If a share is a piece of a pie, then a stock split means dividing one piece of the pie into smaller pieces. If you own 1 share and a 1-2 split occurs (this the most common split), you will now have 2 shares that are worth exactly half the price of the old one. You have the same amount of pie to eat, just in smaller, more manageable bites.
Why do companies do this?
1. So more people will buy their stock. Imagine that you are shopping with a $100 budget. A company’s stock catches your eye, but it costs $80, which seems a bit pricey considering your budget. The company does a split and all of the sudden its share price drops to $40. Now it seems much more afforable, so you buy it.
2. To increase the liquidity (cash value) of shares. The more shares a company has, the easier it is to buy and sell them on the market. Splitting is therefore a good idea for a company that entered the market with a few very expensive shares.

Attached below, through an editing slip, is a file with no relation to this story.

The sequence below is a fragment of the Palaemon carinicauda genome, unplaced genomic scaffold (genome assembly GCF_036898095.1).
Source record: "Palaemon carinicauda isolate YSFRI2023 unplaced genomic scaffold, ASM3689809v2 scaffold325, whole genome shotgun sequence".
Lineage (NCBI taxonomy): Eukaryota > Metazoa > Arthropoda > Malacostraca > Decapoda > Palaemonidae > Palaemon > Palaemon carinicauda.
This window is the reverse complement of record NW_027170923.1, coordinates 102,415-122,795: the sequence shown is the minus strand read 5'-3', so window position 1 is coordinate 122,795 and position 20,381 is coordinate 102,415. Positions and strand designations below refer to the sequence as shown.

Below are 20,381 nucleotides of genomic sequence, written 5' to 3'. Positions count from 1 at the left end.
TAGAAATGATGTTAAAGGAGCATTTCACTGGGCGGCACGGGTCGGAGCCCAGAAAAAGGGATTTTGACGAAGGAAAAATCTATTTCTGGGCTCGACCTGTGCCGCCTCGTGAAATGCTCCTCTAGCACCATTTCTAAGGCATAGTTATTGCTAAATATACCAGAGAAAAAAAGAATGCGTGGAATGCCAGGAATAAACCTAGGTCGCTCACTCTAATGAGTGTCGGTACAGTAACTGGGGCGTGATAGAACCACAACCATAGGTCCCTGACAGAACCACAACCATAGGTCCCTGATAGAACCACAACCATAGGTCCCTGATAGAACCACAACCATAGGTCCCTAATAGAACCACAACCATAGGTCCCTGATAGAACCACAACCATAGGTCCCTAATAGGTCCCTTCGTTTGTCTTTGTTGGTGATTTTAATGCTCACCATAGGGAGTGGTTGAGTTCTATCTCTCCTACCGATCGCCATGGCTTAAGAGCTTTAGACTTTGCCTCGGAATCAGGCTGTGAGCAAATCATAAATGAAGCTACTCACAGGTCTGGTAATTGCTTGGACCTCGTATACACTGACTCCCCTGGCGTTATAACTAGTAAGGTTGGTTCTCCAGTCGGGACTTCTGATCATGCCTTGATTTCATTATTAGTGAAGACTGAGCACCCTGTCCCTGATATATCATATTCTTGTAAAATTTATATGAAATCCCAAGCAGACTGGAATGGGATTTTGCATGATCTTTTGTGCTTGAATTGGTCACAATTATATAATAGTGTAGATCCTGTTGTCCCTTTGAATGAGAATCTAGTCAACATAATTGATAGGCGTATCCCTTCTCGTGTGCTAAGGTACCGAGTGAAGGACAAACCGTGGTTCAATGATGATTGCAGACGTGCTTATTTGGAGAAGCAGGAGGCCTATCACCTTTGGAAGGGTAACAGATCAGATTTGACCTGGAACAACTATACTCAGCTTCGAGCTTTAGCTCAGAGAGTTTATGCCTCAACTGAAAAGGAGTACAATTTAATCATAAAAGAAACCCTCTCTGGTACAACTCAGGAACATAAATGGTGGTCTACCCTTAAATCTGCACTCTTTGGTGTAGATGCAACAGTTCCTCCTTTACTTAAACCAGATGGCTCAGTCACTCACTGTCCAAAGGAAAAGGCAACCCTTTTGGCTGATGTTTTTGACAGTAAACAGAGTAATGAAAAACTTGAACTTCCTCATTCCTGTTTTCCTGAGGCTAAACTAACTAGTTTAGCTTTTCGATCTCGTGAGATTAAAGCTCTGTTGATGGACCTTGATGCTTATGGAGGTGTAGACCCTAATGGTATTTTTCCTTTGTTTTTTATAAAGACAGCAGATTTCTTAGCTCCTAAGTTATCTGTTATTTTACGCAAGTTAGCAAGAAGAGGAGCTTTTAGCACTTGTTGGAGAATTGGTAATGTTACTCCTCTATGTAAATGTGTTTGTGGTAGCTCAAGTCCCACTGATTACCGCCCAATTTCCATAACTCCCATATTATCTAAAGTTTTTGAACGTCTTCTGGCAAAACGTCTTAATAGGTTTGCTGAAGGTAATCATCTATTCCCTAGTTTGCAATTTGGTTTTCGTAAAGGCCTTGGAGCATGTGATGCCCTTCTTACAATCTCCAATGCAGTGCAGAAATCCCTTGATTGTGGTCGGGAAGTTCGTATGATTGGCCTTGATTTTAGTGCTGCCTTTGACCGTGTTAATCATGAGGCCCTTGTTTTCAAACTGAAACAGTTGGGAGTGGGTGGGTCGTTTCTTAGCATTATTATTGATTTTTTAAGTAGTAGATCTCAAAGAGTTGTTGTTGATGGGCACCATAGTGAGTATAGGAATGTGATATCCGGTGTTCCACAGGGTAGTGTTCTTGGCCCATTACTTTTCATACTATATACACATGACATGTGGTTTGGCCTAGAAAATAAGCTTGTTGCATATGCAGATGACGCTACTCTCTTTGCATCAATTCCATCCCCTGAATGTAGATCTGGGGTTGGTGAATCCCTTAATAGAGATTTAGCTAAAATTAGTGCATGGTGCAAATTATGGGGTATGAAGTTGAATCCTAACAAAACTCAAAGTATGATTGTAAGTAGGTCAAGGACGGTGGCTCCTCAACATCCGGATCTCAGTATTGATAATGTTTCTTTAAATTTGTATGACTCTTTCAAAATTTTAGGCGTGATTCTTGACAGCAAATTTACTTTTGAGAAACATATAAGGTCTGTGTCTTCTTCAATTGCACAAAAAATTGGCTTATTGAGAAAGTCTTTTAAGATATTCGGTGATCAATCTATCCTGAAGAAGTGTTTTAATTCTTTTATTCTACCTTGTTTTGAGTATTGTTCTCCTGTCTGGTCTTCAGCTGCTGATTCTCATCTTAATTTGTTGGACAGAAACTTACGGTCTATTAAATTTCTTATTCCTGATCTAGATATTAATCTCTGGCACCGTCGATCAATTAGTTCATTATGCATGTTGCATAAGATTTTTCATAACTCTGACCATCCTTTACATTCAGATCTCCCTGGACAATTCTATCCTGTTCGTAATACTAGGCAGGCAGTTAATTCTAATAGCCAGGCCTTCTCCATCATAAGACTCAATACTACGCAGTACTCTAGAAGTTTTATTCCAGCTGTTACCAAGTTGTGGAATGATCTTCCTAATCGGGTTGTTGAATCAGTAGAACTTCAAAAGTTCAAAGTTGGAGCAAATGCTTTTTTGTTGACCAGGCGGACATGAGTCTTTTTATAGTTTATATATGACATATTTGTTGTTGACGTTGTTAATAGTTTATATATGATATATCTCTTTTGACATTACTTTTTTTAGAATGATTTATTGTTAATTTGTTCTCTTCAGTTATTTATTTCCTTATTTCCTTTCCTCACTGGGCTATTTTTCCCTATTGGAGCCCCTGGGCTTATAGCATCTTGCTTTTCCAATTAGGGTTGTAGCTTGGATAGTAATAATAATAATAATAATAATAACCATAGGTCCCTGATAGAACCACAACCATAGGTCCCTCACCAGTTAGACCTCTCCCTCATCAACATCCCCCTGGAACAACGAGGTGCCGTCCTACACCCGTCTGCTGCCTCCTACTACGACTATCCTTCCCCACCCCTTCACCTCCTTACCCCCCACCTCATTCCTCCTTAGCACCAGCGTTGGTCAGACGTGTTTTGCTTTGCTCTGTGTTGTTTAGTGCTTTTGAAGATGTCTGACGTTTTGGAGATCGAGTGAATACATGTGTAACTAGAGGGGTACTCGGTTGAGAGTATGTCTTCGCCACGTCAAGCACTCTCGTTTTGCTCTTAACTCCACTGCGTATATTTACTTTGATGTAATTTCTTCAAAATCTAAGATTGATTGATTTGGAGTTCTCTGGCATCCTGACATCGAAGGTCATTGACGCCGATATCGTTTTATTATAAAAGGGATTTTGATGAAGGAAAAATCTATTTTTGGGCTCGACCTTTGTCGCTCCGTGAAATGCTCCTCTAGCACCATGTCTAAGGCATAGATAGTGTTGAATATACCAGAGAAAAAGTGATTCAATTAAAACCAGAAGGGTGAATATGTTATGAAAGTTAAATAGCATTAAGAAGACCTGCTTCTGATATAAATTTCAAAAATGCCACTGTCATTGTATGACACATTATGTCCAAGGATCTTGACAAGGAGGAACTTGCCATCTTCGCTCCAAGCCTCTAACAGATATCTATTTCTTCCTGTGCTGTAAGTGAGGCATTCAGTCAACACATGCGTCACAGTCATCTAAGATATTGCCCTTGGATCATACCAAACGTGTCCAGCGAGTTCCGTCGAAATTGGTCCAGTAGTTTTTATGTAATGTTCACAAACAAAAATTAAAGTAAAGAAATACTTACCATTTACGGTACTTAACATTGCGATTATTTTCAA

Are there any benefits for those who have shares in the company before the split? No, unless it attracts other investors who then buy shares in the company and increase its value.
(I DON’T THINK THIS SENTENCE NEEDS TO BE HERE, IT’S A REPETITION. The size of the overall pie doesn’t change. The total value of the company remains the same. It’s only the size of the pieces that change. The more shares there are, the less each one is worth.)